Post By Charlie Heywood on March 17, 2015

Why SME owner-managers should spring clean their IT

ERP System needs spring cleaning

Spring is nearly upon us and it is time for many of us to do some spring cleaning around the house.  However, we probably should also be doing some spring cleaning around our businesses too, espcially if you are an SME owner or manager.  It may well be that you’ve probably neglected some aspects of your business over the last few years as the recession bit.  IT projects probably haven’t been top of the ‘to do’ list and haven’t been reviewed for a year or two.

This is the opportunity to change that.

Why do companies think it’s time to spring clean their IT?

Spring is a good time to look at reviewing and making changes becasue it is still early enough in the year for the positive impact of change to be seen in annual results.  Plus, everyone has a bit more energy as we emerge from winter.

There are a good three or four months now until summer holiday slows us all down.  For the next few months businesses will be at full capacity and will be moving forward at maximum speed.  And as we continue to emerge from a prolonged period of slow growth and general downturn, back office systems should probably be reviewed and updated where necessary.

Why do this now?

  • Sales are picking up now but your back office will have been slimmed down over the last few years.  You will want to retain as much of this efficiency gain as possible
  • There is new back-office technology available which can keep your costs down as you grow
  • You need to retain as much margin as possible to rebuild your balance sheet and invest in other developments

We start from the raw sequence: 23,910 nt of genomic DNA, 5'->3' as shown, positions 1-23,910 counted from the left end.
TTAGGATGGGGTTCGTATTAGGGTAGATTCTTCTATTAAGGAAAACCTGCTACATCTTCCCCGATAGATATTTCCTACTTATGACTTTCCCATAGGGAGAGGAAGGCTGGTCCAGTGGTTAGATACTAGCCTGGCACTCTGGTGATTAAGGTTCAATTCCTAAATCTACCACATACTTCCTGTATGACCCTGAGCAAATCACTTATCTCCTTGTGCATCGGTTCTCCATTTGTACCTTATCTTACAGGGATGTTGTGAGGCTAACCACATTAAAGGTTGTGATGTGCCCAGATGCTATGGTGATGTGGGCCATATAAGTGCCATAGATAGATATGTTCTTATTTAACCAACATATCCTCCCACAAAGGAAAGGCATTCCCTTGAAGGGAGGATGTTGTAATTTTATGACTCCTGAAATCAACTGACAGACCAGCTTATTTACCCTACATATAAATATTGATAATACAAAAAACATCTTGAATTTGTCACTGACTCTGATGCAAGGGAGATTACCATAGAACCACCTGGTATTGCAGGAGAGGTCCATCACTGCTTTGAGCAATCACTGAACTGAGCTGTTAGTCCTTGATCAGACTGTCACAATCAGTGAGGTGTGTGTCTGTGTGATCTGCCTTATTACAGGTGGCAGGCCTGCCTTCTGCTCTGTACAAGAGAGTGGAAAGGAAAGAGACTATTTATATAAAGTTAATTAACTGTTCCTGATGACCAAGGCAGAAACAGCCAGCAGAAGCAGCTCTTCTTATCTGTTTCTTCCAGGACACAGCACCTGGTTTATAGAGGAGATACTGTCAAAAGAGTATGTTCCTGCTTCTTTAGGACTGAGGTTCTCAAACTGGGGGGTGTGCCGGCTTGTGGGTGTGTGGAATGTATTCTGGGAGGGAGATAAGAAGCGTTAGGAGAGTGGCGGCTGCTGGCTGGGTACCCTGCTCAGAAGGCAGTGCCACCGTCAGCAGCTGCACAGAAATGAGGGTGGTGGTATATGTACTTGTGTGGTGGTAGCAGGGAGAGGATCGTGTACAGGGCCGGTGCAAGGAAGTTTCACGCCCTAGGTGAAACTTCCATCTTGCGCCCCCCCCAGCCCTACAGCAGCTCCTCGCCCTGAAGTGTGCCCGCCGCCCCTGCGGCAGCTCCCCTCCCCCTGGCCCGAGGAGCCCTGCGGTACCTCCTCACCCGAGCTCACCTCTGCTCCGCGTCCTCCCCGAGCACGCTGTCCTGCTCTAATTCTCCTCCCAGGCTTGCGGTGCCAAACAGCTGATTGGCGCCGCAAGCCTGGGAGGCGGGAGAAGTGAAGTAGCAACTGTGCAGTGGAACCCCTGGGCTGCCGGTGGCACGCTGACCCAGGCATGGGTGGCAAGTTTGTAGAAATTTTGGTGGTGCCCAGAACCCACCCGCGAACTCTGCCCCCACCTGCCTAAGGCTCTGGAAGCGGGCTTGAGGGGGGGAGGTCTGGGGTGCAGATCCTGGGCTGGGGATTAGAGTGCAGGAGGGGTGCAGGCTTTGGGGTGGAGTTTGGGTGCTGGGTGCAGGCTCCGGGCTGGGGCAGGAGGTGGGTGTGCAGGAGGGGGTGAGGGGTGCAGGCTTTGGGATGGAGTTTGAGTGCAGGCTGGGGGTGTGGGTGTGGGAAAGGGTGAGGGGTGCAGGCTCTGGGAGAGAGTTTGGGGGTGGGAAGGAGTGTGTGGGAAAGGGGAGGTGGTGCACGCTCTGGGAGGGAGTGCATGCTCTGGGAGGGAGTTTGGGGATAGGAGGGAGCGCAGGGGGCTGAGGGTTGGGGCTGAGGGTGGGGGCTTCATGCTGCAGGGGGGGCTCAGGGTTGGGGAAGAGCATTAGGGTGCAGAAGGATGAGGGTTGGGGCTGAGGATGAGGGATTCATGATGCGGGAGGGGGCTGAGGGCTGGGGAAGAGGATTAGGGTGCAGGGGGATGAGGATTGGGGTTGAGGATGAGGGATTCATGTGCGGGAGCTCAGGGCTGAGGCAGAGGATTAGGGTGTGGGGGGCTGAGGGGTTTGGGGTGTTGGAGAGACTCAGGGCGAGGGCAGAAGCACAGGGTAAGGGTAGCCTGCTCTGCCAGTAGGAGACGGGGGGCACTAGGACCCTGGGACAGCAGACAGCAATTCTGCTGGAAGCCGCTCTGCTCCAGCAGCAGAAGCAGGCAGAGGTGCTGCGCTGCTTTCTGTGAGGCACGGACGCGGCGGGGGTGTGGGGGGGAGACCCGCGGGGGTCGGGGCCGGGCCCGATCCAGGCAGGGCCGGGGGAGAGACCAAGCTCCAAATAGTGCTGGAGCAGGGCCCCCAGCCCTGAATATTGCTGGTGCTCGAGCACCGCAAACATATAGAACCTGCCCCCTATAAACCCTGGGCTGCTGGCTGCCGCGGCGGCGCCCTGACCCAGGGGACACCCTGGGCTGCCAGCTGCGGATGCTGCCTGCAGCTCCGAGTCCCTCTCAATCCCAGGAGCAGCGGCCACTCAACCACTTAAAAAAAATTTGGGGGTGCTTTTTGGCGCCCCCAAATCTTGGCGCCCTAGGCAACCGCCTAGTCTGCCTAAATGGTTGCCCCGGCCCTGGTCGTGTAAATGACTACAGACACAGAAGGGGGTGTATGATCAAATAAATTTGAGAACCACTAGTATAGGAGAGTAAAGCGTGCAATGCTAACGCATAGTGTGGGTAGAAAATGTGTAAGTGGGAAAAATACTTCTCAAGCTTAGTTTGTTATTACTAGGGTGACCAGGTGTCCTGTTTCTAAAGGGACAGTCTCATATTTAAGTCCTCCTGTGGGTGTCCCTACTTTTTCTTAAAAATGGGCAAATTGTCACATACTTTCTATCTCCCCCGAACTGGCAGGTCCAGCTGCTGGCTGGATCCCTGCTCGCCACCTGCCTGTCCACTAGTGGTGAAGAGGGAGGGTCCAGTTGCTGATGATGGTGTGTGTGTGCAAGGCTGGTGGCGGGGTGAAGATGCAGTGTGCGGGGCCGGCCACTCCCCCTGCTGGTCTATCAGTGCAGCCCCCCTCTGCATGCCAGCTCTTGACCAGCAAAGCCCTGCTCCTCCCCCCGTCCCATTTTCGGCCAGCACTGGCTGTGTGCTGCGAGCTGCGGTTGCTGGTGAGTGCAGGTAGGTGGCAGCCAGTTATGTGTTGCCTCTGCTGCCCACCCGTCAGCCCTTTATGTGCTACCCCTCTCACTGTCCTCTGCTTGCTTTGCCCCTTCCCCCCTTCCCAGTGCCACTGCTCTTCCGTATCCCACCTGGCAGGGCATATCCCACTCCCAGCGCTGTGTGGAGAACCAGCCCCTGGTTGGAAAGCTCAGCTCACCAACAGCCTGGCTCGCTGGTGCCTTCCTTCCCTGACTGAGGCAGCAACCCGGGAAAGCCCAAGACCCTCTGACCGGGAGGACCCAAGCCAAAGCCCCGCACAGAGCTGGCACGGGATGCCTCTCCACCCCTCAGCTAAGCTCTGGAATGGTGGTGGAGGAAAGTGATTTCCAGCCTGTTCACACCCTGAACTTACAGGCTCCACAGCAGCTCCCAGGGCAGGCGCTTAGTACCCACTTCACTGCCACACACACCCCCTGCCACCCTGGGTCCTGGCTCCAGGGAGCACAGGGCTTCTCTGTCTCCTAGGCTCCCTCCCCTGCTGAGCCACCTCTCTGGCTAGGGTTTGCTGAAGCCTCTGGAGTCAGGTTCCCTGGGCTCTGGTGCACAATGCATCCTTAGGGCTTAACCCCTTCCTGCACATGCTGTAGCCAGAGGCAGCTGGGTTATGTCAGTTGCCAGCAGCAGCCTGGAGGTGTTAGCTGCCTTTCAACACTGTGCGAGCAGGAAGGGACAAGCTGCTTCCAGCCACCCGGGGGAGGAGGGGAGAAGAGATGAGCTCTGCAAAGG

• It is going to get much more competitive soon so this can give you an edge

In addition, connnectivity and mobile functionality have moved forward dramatically over the last few years and, if your back office has been treading water (technologically speaking) then you will not have been in a position to take advantage of these.

There are lots of possible efficiency savings but you do need the right set-up to be able to exploit them.

What exactly should be considered?

What are you going to get if you decide to chose an Managed Service?

  1. Costs: a fixed and manageable monthly cost which doesn’t change

  2. Guaranteed support level: an aggreed and anticipated level of support month in, month out

  3. Access to expertise:  a broad level of expertise across all business requirements

  4. Availability:  guaranteed ‘uptime’, that is, availability.  Generally supported by a guaranteed response time should things need tweaking

  5. Transparency: there are dashboards to control and monitor the service levels to make sure you get what you pay for

Have I left things too long?

Typically ERP investment cycles are ten years long.  Most businesses would be able to retain a system for this length of time without any significant downturn in efficiency (but without the year-by-year improvements).  Technology has advanced quickly recently so that ten year cycle might be reducing just now (but it won’t be significantly so).

The first thing your current vendor is likely to do is try to sell you some upgrades to your current system.  Whilst this might be a good idea, it might be that this is just a tactic to keep you locked in with that particular system.  The thinking being that you will want to stay with something that you’ve invested in until the ROI calculation turns positive.  You have two options there: